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Saturday, May 23, 2009

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It has simply marked a change in tone from a sycophantic media who worked tirelessly to get Obama elected and are now too craven to call him out on his near 180 degree shift in policy. It would take true character to step up and say that when confronted with the same hard choices that Bush had to make he is forced to similar conclusions. Instead, we get what Charles Krauthammer calls the Obama three step: "(a) excoriate the Bush policy, (b) ostentatiously unveil cosmetic changes, (c) adopt the Bush policy".

Obama is off base and Cheney on the money. We have not had an attack on US soil since 9-11 so we have not "lost our way" as Obama thinks. Not only do his actions negate his words, but his words negate themselves.

It has simply marked a change in tone from a sycophantic media who worked tirelessly to get Obama elected and are now too craven to call him out on his near 180 degree shift in policy.

I simply don't accept that it's the job of the press to "call out" anyone. That's a job for faux reporters (e.g., O'Reilly, Olberman). Among the many things the press should try to do is expose contradictions and inconsistencies and subject competing narratives to factual scrutiny. Here is where I see an enormous shortcoming that applies to analysis of politics on both the left and the right. But, the typical partisan who complains about this state of affairs is blissfully indifferent to their own selective fact blindness, so they have a tendency to rage at the ump.

Still, I think it's important for the press to do a much better job in this area. They need to be much better umpires, but I don't believe for a minute that partisans would be any less critical of the the press if that happened. Partisans want only those data points that allow them to draw their connect-the-dots narrative of the month. But, the truth is almost always messier and more complicated than the narrative.

As for press reporting on the subject of the Brooks column, the big media outlets have been reporting regularly that Obama has reversed himself on campaign promises and that the left is very unhappy about it.

Is the press in a feeding-frenzy sufficient to generate ecstatic shudders in the the most rightward-leaning 30% of the population? No, but if anyone wants that they can turn on Fox News and get that to their heart's content.

But, none of this obviates Brooks's point about the change in public credibility of policies that lagged behind the actual changes in policy. I think, in this, Brooks's point is well taken: Cheney is effectively misrepresenting the last few years of Bush policy, as is Obama. That might not please partisans, who want to hear Obama alone slammed or Cheney alone slammed, but I think it's some decent umping work on Brooks's part.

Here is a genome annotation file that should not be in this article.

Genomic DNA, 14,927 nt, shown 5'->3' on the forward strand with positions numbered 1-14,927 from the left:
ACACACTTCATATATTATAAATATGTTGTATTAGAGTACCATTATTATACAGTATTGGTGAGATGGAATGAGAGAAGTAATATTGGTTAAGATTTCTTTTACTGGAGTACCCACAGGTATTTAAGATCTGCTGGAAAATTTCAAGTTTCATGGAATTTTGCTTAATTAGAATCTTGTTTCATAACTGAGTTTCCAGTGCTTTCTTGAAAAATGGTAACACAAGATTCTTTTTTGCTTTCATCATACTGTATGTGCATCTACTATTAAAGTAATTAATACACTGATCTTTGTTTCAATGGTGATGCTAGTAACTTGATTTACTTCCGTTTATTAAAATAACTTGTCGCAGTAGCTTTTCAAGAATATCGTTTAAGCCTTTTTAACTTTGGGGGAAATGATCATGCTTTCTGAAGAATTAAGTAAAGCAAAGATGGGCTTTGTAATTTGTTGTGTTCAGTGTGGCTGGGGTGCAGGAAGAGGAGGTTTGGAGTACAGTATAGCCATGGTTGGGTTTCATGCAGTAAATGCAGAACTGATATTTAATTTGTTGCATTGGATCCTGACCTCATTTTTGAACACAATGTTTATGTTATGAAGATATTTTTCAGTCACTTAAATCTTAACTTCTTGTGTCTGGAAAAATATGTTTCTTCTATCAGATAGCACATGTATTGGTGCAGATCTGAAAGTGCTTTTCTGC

I removed another comment--this from a commenter I enjoy. I don't like doing that, but I've decided to promote a more respectful tone in the comments. Attack the opinion, attack outsiders, but please don't disparage other commenters.

I'm not perfect at making these calls, but I'd just ask everyone to make an effort to be genuinely civil to one another.

Thanks

@Dr X

"That might not please partisans, who want to hear Obama alone slammed or Cheney alone slammed, but I think it's some decent umping work on Brooks's part."

This is the kind of niggling distraction that Cheney wishes to create. Cheney is a torturer and Obama is not. Cheney is a war criminal, Obama is not. A blizzard of words won't change the truth.

The problem, as I see it, with your argument is that it assumes that the "umps" don't suffer from the same "fact blindness" that you accuse partisans, like me[?], of suffering from. I think that their is evidence that they do. At least with the Olberman's and Hannity's of the world, you know where they stand, their opinions are not cloaked in the lie of objectivity.

Here are the results from one study of media bias from UCLA:

While the editorial page of The Wall Street Journal is conservative, the newspaper's news pages are liberal, even more liberal than The New York Times. The Drudge Report may have a right-wing reputation, but it leans left. Coverage by public television and radio is conservative compared to the rest of the mainstream media. Meanwhile, almost all major media outlets tilt to the left.

These are just a few of the surprising findings from a UCLA-led study, which is believed to be the first successful attempt at objectively quantifying bias in a range of media outlets and ranking them accordingly.

"I suspected that many media outlets would tilt to the left because surveys have shown that reporters tend to vote more Democrat than Republican," said Tim Groseclose, a UCLA political scientist and the study's lead author. "But I was surprised at just how pronounced the distinctions are."